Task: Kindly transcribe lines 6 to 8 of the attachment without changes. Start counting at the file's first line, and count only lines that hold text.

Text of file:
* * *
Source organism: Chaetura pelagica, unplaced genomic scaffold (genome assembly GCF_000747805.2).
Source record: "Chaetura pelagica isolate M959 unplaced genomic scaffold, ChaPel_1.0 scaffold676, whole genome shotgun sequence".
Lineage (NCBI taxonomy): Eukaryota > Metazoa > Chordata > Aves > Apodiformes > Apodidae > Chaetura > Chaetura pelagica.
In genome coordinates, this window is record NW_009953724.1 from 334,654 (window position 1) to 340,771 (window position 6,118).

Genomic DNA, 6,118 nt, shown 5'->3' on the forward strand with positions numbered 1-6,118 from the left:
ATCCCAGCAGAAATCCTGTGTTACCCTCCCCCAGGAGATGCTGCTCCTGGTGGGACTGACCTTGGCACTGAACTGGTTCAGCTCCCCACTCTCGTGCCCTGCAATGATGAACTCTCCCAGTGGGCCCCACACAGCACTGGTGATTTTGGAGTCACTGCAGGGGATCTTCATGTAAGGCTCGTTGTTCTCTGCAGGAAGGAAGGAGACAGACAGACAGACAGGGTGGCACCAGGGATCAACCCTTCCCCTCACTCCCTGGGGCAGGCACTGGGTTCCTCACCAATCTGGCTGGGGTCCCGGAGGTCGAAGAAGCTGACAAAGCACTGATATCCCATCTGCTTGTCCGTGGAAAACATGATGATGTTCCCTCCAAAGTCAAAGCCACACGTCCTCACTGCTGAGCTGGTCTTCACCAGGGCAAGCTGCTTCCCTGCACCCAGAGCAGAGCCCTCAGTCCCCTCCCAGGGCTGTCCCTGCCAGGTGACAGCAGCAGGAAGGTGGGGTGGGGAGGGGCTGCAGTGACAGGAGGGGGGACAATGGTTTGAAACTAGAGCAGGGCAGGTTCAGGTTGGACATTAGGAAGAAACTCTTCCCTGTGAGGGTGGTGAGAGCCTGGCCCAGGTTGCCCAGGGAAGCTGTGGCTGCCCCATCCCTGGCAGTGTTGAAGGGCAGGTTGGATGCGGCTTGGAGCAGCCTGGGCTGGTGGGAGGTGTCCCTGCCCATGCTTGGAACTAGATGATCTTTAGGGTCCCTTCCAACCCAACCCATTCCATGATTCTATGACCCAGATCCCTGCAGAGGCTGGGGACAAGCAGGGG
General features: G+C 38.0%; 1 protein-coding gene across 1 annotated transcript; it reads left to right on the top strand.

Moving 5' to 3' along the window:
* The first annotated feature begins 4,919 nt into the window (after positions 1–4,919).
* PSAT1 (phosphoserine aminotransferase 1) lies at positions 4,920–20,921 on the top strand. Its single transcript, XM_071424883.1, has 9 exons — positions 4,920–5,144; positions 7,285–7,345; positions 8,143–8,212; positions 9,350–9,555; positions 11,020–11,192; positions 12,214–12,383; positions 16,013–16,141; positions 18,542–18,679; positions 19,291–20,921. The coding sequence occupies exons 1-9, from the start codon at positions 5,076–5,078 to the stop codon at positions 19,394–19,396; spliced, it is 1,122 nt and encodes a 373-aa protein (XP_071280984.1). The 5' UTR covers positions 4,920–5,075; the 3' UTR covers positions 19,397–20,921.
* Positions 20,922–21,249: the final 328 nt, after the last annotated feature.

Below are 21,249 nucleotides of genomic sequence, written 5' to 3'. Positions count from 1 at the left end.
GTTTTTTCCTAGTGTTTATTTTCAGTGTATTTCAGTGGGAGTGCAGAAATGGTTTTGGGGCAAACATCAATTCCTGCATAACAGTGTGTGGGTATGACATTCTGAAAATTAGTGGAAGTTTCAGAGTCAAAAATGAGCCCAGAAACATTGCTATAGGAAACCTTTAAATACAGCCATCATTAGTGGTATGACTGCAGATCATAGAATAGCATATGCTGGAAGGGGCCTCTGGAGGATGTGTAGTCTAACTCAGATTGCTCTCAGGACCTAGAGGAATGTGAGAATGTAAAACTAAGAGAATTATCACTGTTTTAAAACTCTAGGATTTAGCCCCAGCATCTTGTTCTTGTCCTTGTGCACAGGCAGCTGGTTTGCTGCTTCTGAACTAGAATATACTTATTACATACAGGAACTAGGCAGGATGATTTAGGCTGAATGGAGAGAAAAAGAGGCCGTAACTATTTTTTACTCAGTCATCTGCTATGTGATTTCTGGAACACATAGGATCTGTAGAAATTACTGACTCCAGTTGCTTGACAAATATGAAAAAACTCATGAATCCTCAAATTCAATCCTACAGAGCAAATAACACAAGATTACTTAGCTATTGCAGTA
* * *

ATCCCAGCAGAAATCCTGTGTTACCCTCCCCCAGGAGATGCTGCTCCTGGTGGGACTGACCTTGGCACTGAACTGGTTCAGCTCCCCACTCTCGTGCCCTGCAATGATGAACTCTCCCAGTGGGCCCCACACAGCACTGGTGATTTTGGAGTCACTGCAGGGGATCTTCATGTAAGGCTCGTTGTTCTCTGCAGGAAGGAAGGAGACAGACAGACAGACAGGGTGGCACCAGGGATCAACCCTTCCCCTCACTCCCTGGGGCAGGCACTGGGTTCCTCACCAATCTGGCTGGGGTCCCGGAGGTCGAAGAAGCTGACAAAGCACTGATATCCCATCTGCTTGTCCGTGGAAAACATGATGATGTTCCCTCCAAAGTCAAAGCCACACGTCCTCACTGCTGAGCTGGTCTTCACCAGGGCAAGCTGCTTCCCTGCACCCAGAGCAGAGCCCTCAGTCCCCTCCCAGGGCTGTCCCTGCCAGGTGACAGCAGCAGGAAGGTGGGGTGGGGAGGGGCTGCAGTGACAGGAGGGGGGACAATGGTTTGAAACTAGAGCAGGGCAGGTTCAGGTTGGACATTAGGAAGAAACTCTTCCCTGTGAGGGTGGTGAGAGCCTGGCCCAGGTTGCCCAGGGAAGCTGTGGCTGCCCCATCCCTGGCAGTGTTGAAGGGCAGGTTGGATGCGGCTTGGAGCAGCCTGGGCTGGTGGGAGGTGTCCCTGCCCATGCTTGGAACTAGATGATCTTTAGGGTCCCTTCCAACCCAACCCATTCCATGATTCTATGACCCAGATCCCTGCAGAGGCTGGGGACAAGCAGGGG
General features: G+C 38.0%; 1 protein-coding gene across 1 annotated transcript; it reads left to right on the top strand.

Moving 5' to 3' along the window: